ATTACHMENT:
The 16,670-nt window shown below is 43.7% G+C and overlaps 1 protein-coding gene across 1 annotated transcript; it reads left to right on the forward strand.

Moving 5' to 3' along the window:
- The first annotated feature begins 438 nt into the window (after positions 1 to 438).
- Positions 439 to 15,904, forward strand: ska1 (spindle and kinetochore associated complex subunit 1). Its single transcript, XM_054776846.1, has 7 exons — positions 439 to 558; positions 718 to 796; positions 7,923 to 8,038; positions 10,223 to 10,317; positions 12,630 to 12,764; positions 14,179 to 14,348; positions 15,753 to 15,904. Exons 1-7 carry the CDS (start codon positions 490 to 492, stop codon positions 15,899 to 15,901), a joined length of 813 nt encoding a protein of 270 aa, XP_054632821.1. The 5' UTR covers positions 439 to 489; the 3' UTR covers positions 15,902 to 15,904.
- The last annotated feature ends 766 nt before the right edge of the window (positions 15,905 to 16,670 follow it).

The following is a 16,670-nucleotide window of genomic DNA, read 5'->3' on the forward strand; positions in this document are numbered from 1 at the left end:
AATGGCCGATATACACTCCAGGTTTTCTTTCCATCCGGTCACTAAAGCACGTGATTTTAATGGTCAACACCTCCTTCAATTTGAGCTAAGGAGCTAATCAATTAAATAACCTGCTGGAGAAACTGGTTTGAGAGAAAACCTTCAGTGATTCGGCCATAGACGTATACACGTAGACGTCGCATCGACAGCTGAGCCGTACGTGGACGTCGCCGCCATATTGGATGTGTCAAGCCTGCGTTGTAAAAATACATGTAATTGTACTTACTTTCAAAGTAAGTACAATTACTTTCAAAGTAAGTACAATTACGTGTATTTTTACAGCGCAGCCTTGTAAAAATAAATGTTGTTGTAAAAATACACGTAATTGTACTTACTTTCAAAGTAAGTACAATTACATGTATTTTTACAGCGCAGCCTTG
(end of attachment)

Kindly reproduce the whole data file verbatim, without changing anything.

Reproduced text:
The 16,670-nt window shown below is 43.7% G+C and overlaps 1 protein-coding gene across 1 annotated transcript; it reads left to right on the forward strand.

Moving 5' to 3' along the window:
- The first annotated feature begins 438 nt into the window (after positions 1 to 438).
- Positions 439 to 15,904, forward strand: ska1 (spindle and kinetochore associated complex subunit 1). Its single transcript, XM_054776846.1, has 7 exons — positions 439 to 558; positions 718 to 796; positions 7,923 to 8,038; positions 10,223 to 10,317; positions 12,630 to 12,764; positions 14,179 to 14,348; positions 15,753 to 15,904. Exons 1-7 carry the CDS (start codon positions 490 to 492, stop codon positions 15,899 to 15,901), a joined length of 813 nt encoding a protein of 270 aa, XP_054632821.1. The 5' UTR covers positions 439 to 489; the 3' UTR covers positions 15,902 to 15,904.
- The last annotated feature ends 766 nt before the right edge of the window (positions 15,905 to 16,670 follow it).

The following is a 16,670-nucleotide window of genomic DNA, read 5'->3' on the forward strand; positions in this document are numbered from 1 at the left end:
AATGGCCGATATACACTCCAGGTTTTCTTTCCATCCGGTCACTAAAGCACGTGATTTTAATGGTCAACACCTCCTTCAATTTGAGCTAAGGAGCTAATCAATTAAATAACCTGCTGGAGAAACTGGTTTGAGAGAAAACCTTCAGTGATTCGGCCATAGACGTATACACGTAGACGTCGCATCGACAGCTGAGCCGTACGTGGACGTCGCCGCCATATTGGATGTGTCAAGCCTGCGTTGTAAAAATACATGTAATTGTACTTACTTTCAAAGTAAGTACAATTACTTTCAAAGTAAGTACAATTACGTGTATTTTTACAGCGCAGCCTTGTAAAAATAAATGTTGTTGTAAAAATACACGTAATTGTACTTACTTTCAAAGTAAGTACAATTACATGTATTTTTACAGCGCAGCCTTG